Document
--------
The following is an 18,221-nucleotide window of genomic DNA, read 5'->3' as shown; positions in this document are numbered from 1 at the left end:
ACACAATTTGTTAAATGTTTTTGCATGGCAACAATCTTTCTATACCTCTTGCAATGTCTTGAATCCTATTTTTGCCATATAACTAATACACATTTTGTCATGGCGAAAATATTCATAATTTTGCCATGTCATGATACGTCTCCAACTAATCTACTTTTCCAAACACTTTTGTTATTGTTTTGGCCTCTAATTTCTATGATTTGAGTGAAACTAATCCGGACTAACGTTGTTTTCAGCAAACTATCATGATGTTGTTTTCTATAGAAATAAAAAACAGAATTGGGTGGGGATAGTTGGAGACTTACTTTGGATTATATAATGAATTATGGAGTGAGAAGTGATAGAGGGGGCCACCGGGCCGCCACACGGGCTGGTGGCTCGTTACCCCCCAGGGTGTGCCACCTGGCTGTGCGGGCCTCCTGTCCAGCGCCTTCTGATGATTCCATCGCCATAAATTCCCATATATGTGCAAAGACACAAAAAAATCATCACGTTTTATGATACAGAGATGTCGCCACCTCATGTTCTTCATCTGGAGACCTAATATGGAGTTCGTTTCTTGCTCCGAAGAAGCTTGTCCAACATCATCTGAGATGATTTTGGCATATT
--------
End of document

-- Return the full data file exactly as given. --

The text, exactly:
The following is an 18,221-nucleotide window of genomic DNA, read 5'->3' as shown; positions in this document are numbered from 1 at the left end:
ACACAATTTGTTAAATGTTTTTGCATGGCAACAATCTTTCTATACCTCTTGCAATGTCTTGAATCCTATTTTTGCCATATAACTAATACACATTTTGTCATGGCGAAAATATTCATAATTTTGCCATGTCATGATACGTCTCCAACTAATCTACTTTTCCAAACACTTTTGTTATTGTTTTGGCCTCTAATTTCTATGATTTGAGTGAAACTAATCCGGACTAACGTTGTTTTCAGCAAACTATCATGATGTTGTTTTCTATAGAAATAAAAAACAGAATTGGGTGGGGATAGTTGGAGACTTACTTTGGATTATATAATGAATTATGGAGTGAGAAGTGATAGAGGGGGCCACCGGGCCGCCACACGGGCTGGTGGCTCGTTACCCCCCAGGGTGTGCCACCTGGCTGTGCGGGCCTCCTGTCCAGCGCCTTCTGATGATTCCATCGCCATAAATTCCCATATATGTGCAAAGACACAAAAAAATCATCACGTTTTATGATACAGAGATGTCGCCACCTCATGTTCTTCATCTGGAGACCTAATATGGAGTTCGTTTCTTGCTCCGAAGAAGCTTGTCCAACATCATCTGAGATGATTTTGGCATATT